FIRST PUBLISHED: Match, June 1999
By Chris Hunt


After surely the most bizarre football sacking in recent memory, Peter Taylor’s reign as England Under-21 boss ended with a 1-0 win in Bulgaria. Taylor leaves the team top of their European Championship qualifying group with six wins in six games, 17 goals for, none against. In 19 competitive games, his teams have lost just twice. It’s a great record, but Taylor’s job is about much more than results. The true gauge of his success is the progress of his young players. “The challenge for me was to take the best young players in England and get them into the senior squad,” he says.

Rio Ferdinand and Michael Owen had already progressed to the full squad by last summer’s World Cup, but this season an incredible nine more Under-21s have stepped up. With his season over hours earlier, Peter sits in the England team hotel in Sofia and offers his verdict on those nine players…



Used as a central defender by his club, Carragher has been a regular in the Under-21 midfield over the past three years, closing in on the record of 22 caps. He was called into Kevin Keegan’s squad for the friendly against Hungary, making a late substitute appearance, before returning to the Under-21s for the qualifiers against Sweden and Bulgaria.

Peter Taylor's verdict: “He’s one of my favourites because he’s been with me the longest, along with Richard Wright. He’s been at every squad meeting and even though his manager wanted him to have a bit of a rest, if you talk to Jamie he says, ‘No, I want to play’. It’s his attitude that impresses me – on the park, his attitude is spot on and in training it’s spot on too. He’s noisy, he’s funny and he’s what you need with the Under-21s because a lot of them can be quiet. I was delighted that in my last game I could make him captain. It’s the first time he’s been captain from the start and he played like it as well. He’s one that I think could play in two positions for England. He could play at the back as he does for Liverpool or in midfield. He’s always been terrific for us.”



The Under-21 skipper was another to his call-up for the friendly with Hungary as Kevin Keegan gave youth a chance in the absence of several first-choice players. He didn’t get out on to the pitch in that game, but it’s surely only a matter of time before he does and he could yet eclipse his cousin Jamie Redknapp and his dad, Frank senior.

Peter Taylor's verdict: “Frank’s got better and better as an international player He didn’t play well early on, he gave the ball away too much and that’s a thing you mustn’t do at this level, but he learnt to play it easier. He was probably just trying too hard, but he also improved after he became captain. I feel Frank should play a little deeper as a midfielder because he’d still get his shots in, but he showed against Poland that he can defend better from there and pass the ball well too. As for getting in the full side, if you’ve got a midfielder who can score goals then you’re always interested, so Frankie’s got to keep working at his game. Every season he’s improving, but for players like him it depends who they’ve got competing for their position.”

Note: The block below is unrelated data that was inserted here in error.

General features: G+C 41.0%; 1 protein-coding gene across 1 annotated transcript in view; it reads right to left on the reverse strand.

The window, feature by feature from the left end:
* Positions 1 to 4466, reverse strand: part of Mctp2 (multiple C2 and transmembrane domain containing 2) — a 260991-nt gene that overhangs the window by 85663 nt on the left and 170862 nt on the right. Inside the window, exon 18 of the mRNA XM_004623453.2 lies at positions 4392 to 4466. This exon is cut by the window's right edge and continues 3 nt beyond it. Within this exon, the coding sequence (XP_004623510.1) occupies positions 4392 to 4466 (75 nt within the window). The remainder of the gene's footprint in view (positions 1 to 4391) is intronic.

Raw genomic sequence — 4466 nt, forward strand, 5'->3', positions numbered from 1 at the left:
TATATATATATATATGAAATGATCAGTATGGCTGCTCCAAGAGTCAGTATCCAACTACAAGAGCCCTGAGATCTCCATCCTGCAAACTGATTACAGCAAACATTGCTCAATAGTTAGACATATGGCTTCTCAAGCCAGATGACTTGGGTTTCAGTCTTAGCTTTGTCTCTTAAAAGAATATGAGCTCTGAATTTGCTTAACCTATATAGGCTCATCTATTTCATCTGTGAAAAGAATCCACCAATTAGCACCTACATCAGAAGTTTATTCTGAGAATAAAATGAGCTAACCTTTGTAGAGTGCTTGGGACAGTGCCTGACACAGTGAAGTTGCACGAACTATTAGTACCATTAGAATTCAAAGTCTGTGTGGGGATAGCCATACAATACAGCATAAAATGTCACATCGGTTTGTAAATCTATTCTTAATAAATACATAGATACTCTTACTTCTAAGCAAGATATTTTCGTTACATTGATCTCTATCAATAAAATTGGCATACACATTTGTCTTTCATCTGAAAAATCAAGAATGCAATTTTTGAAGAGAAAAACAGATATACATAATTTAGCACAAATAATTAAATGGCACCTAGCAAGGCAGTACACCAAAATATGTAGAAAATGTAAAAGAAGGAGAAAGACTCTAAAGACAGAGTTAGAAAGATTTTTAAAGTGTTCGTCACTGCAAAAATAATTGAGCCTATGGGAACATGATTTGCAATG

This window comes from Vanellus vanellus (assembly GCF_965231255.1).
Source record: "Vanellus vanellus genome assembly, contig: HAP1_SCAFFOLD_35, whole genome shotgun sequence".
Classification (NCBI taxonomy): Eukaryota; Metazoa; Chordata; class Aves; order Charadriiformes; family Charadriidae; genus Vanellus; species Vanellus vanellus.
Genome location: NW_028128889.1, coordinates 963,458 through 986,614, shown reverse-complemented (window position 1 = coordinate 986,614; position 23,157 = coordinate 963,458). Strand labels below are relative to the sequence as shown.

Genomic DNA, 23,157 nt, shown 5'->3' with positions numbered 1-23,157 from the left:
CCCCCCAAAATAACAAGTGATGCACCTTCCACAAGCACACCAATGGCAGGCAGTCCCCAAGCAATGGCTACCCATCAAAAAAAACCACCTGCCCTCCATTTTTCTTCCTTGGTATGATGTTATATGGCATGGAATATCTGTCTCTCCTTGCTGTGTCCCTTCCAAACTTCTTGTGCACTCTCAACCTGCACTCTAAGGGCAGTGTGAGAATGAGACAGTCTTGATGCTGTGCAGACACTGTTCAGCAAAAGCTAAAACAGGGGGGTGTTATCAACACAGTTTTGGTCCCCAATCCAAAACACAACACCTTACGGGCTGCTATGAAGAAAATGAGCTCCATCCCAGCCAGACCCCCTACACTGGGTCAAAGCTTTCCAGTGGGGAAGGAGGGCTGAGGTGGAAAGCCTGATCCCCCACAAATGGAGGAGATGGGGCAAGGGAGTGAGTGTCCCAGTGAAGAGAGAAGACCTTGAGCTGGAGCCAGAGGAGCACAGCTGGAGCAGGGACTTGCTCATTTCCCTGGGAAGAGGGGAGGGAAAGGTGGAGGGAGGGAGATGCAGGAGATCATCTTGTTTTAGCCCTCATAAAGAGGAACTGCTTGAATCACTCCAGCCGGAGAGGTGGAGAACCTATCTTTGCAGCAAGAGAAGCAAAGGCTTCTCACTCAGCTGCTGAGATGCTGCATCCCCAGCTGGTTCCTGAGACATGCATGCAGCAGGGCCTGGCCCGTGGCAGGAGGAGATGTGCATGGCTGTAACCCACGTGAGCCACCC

A graduate in Michael Owen’s year from the FA’s national school of excellence, Wes progressed through the age groups and made his England debut as a starter against Hungary after just 22 first-team appearances for Manchester United and five Under-21 caps. Big, strong, quick in the air and composed on the ball, is there anything he can’t do?

Peter Taylor's verdict: “Wes is going to be a terrific player, a great defender. He’s got pace, he’s a great athlete, he’s very strong in the air and he’s a great tackler. If you look at the French team, they’re the world champions and they have lots of athletes like Wes so I think he’ll have a great England future. He’s got to be patient playing at Manchester United because they’re a magnificent team and even though he’s a great player, he’s not going to get in every week – not yet. His full England debut wasn’t his best performance, but to be fair to Wes, I think he just needed to do two or three things well on the trot, but he’d make a mistake, do something well, then make a mistake, so he never got the confidence to settle in, but he’ll be fine. He will have learnt a lot from that.”



An almost certain future England Number One, Wright has yet to win his first full cap but is vastly experienced in the league with Ipswich and at international level with the Under-21s. He’ll have learnt from his time in the full squad, working with the likes of David Seaman and Nigel Martyn. And don’t forget, most keeper’s don’t peak until later in their careers.

Peter Taylor's verdict: “He’s got a tremendous attitude and he’s a really lovely lad. He always wants to be out training and working hard and he’ll be pushing David Seaman hard. I’m convinced he models himself on Peter Shilton. When people look at him they think maybe he’s not the tallest for a goalkeeper, but he’ll just get better and better. He’s got an old head on him and he’ll never stop improving, so he’s going to do really well. If he’s got a weak point, the goalkeeping coaches explain it to him and he just works it out.”